An Atheist’s Flowchart, Part 5: The Psychology of Belief

The third and final pillar of my atheistic treatise is the one I called “via explanation” way back in January. Whereas the first two pillars were pretty explicitly philosophical, this one tends to feel a bit more scientific. It actually comes from a counter-argument that I heard once from a theist, which went (very briefly) something like this: If god doesn’t exist, then how do you explain the millions of people who believe in him?

Different theists have made a bunch of variations on this argument over the years, but this particular one struck me because it’s actually a fairly empirical argument. It is uncontroversial that there are millions (arguably billions) of believers in god. While the act of believing in and of itself does not prove anything, the fact of the belief itself requires explanation and “god actually exists” could potentially be the simplest explanation of that fact. This argument is weakened somewhat up front by the fact that god is a terrible explanation for things in general, but it’s at least plausible on its face.

The true counter, and the heart of my third pillar, is the fact that science does in fact have an excellent explanation for why people believe in god. And that linked book was published over fifteen years ago; science has continued to clarify more pieces of the puzzle since then.

So. How does this become not just a counter, but an actual self-supporting argument for atheism? The transformation happens because you pretty much have to believe in science, and when you believe in science you get this full explanation “for free”. With this explanation in hand then, it would be incredibly weird for god to actually exist, but for people to believe in him for unrelated reasons. That kind of coincidence boggles the mind, and not in a blind watchmaker sort of way.

By way of analogy, imagine, if you will, a mouse that has been placed into a totally isolated box and injected with a mysterious serum. The serum causes the mouse to develop human-level intelligence out of nowhere, but of course the mouse cannot see, smell, or hear anything outside of its special box. What are the odds that the mouse, through pure invention, manages to end up believing in an outside world even remotely similar to the real one? That of all the infinity of possible worlds imaginable by a mouse, it actually chooses the right one without any input whatsoever?

We are all the mouse, and we have every reason to believe that the gods we’ve constructed in our minds are nothing more than the spandrels of psychology.

Other Opinions #43 – The Ethical Prude

This one is long and quite academically written, but well worth spending the time to read. It also deals directly and unflinchingly with some heavy and complicated topics, so I feel a general maybe-not-suitable-for-work warning is needed. The essay itself includes trigger and content warnings already which I will not reproduce here.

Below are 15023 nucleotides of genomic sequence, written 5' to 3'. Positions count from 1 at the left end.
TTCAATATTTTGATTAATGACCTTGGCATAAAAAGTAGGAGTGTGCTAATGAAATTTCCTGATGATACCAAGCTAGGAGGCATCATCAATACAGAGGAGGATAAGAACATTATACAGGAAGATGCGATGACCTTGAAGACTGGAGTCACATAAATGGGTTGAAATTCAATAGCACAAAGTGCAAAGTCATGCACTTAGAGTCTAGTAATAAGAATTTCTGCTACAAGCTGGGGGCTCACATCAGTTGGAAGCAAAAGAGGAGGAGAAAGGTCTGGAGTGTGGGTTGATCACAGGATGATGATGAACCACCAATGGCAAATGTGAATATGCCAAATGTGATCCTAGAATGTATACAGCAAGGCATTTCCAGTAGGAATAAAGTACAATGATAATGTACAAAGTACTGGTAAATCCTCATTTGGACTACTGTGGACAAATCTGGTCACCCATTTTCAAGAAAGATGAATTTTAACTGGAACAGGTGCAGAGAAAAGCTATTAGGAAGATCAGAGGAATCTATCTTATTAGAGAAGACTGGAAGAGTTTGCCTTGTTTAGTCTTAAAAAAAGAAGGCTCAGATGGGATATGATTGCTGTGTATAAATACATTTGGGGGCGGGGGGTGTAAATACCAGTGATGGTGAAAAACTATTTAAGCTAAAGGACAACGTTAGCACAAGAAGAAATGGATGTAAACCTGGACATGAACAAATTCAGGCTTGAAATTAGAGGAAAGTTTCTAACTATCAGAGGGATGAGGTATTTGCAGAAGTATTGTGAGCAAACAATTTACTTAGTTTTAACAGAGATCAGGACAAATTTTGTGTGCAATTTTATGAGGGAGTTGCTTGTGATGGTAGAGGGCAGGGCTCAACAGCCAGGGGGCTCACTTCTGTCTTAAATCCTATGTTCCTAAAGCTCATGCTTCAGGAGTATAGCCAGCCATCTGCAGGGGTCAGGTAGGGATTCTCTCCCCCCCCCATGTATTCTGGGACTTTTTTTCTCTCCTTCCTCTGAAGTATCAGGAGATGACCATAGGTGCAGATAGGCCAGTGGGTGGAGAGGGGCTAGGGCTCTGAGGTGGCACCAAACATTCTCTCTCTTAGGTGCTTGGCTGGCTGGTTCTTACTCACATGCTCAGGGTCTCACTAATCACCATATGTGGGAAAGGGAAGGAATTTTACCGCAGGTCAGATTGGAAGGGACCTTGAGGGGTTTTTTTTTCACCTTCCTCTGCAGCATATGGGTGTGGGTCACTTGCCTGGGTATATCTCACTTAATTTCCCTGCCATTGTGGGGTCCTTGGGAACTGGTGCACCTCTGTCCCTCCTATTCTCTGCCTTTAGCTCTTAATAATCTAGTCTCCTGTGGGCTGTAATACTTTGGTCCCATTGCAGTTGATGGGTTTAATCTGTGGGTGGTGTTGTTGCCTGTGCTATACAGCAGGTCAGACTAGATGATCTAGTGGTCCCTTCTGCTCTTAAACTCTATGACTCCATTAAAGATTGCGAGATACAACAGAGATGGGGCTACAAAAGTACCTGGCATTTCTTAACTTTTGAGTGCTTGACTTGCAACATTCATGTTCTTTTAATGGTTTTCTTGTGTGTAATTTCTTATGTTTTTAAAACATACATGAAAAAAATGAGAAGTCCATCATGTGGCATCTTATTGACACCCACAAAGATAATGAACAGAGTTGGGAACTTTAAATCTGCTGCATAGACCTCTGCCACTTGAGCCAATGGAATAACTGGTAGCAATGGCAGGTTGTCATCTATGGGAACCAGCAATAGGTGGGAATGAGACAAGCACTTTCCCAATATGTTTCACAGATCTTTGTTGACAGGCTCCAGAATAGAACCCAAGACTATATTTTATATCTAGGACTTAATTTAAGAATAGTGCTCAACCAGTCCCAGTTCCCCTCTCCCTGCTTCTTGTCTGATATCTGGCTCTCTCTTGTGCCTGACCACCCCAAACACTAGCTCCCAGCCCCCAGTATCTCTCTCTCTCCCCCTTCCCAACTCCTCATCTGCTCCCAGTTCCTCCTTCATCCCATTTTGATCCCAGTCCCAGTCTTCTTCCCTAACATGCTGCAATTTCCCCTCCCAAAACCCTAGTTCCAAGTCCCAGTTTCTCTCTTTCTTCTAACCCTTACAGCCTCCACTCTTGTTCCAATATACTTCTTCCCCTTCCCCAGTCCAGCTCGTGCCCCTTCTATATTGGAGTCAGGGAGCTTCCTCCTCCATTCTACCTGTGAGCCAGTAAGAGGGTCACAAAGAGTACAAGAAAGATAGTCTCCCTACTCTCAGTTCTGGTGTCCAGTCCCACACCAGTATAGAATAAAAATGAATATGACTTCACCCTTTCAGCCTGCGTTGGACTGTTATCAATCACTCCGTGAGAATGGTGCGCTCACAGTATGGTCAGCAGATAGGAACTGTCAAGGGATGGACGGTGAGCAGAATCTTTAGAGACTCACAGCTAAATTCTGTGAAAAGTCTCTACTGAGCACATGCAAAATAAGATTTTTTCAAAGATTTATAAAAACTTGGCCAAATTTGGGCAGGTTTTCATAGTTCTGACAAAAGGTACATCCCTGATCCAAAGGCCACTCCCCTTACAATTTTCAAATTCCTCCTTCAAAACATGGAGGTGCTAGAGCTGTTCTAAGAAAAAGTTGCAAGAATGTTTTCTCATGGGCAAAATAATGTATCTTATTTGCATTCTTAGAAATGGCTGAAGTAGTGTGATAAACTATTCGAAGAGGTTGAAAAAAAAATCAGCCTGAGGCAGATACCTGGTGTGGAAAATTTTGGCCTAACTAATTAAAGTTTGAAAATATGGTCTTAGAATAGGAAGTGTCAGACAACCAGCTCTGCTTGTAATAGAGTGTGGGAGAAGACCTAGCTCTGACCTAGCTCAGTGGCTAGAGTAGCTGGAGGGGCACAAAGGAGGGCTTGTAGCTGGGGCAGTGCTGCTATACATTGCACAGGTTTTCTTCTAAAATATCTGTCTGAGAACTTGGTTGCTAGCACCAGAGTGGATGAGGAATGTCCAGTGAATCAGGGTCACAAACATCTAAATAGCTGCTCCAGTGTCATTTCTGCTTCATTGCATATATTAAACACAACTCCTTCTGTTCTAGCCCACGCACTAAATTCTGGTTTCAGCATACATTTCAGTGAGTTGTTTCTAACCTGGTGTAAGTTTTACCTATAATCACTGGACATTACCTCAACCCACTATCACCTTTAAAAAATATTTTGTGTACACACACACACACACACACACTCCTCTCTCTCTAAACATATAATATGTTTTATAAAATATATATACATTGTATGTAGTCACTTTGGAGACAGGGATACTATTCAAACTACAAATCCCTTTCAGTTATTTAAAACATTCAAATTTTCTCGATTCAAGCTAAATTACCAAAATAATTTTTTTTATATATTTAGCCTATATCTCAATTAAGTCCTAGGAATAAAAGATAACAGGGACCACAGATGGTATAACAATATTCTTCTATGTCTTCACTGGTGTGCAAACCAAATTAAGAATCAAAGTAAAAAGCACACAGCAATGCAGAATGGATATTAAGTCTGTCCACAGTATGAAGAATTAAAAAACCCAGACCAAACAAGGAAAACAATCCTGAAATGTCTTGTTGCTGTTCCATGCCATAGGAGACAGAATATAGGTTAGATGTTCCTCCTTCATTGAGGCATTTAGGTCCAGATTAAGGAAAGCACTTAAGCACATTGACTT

Disclaimer: I don’t necessarily agree with or endorse everything that I link to. I link to things that are interesting and/or thought-provoking. Caveat lector.

Donald Trump Redux: Evil, Stupid, or Crazy?

It seems I’ve managed to strike a chord. Over the last few weeks, my post Donald Trump: Evil, or Just Stupid? has been receiving a steady stream of visitors, which has basically never happened before. Additionally (based on referring search terms), a lot of people who end up on that article are also wondering whether or not Trump is crazy, a question my original post did not address. Since this is something people are interested in, and since the original was fairly specific to the time it was written, here’s an update.

Let’s start with the possibility that Trump is crazy. That depends heavily on what we mean by “crazy”, which tends to be a pretty broad term. If we take it to mean anything clinical or medically formalized then he’s pretty unambiguously not crazy. He may not be the most well-adjusted person in the world, but he’s a far far cry from that kind of crazy.

Another more colloquial definition of crazy that might fit is that he believes some things which are not true. While he certainly has some weird beliefs, I would tend to be lenient on this point as well. After all, 260 million people believe in god – and if you don’t think that’s a crazy belief, 28 million do not. One of those groups must be wrong. Maybe on this definition he is crazy, but if so he’s hardly alone.

A third definition of crazy that tends to come up a lot is simply as a synonym for “foolish” or “stupid”. So let’s revisit my previous post. This was my effective conclusion in that piece, however uncertain I was:

Trump is a garden-variety idiot whose incompetence and rhetoric has led the US to a potential civil war by accident. Because we are imagining a final destination, the steps taken down the path look intentional even when they’re not.

I like to think that the last month or so has borne me out on this point. While the Trump administration has still had more than its share of bumps and weird decisions, there has not been nearly as much of the breakdown of order that seemed so plausibly like the intentional dismantling of the United States.

So, again, I encourage you to take heart from the most likely explanation: Trump is a lucky moron. The US will in all probability remain a democratic republic and will head into the 2020 election scarred, but alive and kicking.

In the mean-time, liberals have a lot of work to do.

Other Opinions #42 – Geek Social Fallacies of Sex

For what it’s worth, I have observed plenty of these outside of traditionally “geek” social circles as well.

Disclaimer: I don’t necessarily agree with or endorse everything that I link to. I link to things that are interesting and/or thought-provoking. Caveat lector.